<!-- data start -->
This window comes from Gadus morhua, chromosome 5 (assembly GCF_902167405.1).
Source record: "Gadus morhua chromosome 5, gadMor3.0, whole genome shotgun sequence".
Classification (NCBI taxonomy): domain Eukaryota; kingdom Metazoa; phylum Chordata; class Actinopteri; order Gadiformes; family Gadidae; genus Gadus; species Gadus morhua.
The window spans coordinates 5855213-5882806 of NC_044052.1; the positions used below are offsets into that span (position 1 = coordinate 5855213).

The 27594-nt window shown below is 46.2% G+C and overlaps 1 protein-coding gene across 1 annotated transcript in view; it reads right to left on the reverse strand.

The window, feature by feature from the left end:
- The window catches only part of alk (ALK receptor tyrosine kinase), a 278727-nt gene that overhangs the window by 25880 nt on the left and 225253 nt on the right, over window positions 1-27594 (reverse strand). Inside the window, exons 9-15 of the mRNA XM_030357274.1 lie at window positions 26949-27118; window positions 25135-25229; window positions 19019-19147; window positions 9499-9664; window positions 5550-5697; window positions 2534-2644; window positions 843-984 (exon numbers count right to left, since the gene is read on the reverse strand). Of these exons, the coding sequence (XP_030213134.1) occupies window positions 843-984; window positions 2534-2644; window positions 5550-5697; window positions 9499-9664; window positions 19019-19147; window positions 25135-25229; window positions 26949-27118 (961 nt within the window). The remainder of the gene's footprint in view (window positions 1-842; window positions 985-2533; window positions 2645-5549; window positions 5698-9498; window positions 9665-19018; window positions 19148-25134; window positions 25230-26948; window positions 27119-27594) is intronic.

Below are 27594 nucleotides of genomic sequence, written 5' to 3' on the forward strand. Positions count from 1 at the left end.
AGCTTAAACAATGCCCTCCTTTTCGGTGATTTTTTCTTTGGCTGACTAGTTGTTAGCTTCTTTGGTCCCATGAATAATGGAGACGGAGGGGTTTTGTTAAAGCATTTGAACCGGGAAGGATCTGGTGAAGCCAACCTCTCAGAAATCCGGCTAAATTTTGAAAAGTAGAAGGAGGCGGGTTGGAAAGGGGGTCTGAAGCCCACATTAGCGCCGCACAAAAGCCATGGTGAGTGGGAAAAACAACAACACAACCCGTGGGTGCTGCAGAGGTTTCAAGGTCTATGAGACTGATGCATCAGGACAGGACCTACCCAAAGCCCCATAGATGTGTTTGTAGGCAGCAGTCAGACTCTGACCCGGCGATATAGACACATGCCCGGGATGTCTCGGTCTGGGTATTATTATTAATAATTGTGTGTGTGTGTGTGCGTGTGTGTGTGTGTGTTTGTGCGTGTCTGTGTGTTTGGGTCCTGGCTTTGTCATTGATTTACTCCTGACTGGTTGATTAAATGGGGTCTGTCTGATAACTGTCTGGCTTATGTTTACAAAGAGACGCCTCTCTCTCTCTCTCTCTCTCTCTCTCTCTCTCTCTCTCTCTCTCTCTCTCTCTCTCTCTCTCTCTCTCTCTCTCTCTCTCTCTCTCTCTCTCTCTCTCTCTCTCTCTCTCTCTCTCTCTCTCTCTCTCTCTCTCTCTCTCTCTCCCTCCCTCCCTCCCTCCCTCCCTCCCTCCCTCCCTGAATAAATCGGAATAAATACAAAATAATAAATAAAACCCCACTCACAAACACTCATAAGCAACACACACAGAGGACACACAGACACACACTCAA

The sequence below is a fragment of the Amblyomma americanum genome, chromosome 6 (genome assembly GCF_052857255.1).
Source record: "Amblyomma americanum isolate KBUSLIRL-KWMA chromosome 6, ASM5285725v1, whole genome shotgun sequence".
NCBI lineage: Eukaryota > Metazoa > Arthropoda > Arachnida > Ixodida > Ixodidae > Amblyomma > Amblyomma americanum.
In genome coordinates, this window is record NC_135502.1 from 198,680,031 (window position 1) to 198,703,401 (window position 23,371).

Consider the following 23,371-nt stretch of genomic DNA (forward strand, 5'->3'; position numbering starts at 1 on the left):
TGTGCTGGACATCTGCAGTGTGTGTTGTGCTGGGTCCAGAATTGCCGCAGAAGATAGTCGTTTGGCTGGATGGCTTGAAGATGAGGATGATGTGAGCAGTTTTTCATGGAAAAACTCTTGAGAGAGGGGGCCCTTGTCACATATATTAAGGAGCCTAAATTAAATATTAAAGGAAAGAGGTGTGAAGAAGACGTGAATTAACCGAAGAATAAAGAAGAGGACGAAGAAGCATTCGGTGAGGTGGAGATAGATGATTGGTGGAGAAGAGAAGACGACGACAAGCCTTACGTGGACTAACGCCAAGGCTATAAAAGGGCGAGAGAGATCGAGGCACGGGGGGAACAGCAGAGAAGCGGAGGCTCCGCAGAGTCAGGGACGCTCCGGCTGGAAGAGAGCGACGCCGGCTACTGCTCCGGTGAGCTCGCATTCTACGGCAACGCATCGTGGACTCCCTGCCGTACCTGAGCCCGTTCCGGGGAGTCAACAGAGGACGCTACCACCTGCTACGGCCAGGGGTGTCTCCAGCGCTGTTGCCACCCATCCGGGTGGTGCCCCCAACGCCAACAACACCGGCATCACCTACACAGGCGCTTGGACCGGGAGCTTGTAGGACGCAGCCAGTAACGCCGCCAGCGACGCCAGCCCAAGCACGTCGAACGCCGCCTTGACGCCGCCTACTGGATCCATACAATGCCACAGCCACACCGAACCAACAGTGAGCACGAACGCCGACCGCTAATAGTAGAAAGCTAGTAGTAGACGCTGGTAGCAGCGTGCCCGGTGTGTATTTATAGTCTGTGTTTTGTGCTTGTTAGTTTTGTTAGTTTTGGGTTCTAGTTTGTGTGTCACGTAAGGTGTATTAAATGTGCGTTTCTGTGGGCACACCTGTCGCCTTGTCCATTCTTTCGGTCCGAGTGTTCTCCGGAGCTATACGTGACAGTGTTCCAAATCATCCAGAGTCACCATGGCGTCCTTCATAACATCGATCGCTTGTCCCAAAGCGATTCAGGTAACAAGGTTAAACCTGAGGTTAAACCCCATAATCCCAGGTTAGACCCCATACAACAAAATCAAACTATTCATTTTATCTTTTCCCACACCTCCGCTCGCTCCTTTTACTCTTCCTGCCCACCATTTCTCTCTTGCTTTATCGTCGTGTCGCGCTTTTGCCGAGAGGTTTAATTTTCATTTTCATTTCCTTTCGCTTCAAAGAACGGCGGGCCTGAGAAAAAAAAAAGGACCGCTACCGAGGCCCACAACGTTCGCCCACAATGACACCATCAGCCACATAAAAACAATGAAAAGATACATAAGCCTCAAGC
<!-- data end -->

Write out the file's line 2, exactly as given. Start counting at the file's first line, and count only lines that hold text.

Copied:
Source record: "Gadus morhua chromosome 5, gadMor3.0, whole genome shotgun sequence".